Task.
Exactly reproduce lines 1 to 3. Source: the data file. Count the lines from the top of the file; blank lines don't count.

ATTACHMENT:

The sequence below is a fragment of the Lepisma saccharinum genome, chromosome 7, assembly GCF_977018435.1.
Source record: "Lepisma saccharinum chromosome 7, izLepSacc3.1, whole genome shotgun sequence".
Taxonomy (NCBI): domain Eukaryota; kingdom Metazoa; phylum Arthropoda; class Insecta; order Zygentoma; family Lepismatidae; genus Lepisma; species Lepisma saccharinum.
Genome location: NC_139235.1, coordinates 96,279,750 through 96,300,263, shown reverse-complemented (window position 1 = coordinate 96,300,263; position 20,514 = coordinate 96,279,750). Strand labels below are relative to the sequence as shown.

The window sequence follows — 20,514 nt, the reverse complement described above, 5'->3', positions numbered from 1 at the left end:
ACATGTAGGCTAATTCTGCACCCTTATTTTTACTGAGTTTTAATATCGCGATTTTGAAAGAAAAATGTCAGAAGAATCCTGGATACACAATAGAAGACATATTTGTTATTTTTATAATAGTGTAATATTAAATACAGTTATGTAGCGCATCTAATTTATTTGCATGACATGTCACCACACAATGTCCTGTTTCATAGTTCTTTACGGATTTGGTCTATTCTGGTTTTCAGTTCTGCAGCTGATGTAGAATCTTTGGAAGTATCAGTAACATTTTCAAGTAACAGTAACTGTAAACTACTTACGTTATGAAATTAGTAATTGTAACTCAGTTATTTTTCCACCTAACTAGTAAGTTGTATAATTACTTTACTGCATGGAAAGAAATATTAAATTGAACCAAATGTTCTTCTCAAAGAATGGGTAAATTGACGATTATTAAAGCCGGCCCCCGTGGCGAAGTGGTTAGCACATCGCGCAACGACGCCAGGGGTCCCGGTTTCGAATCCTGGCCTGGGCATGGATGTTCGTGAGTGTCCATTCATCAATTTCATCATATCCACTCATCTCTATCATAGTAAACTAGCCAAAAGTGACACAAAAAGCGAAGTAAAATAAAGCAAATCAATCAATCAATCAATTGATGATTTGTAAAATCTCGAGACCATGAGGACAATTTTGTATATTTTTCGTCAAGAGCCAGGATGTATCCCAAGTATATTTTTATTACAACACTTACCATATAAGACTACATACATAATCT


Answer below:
The sequence below is a fragment of the Lepisma saccharinum genome, chromosome 7, assembly GCF_977018435.1.
Source record: "Lepisma saccharinum chromosome 7, izLepSacc3.1, whole genome shotgun sequence".
Taxonomy (NCBI): domain Eukaryota; kingdom Metazoa; phylum Arthropoda; class Insecta; order Zygentoma; family Lepismatidae; genus Lepisma; species Lepisma saccharinum.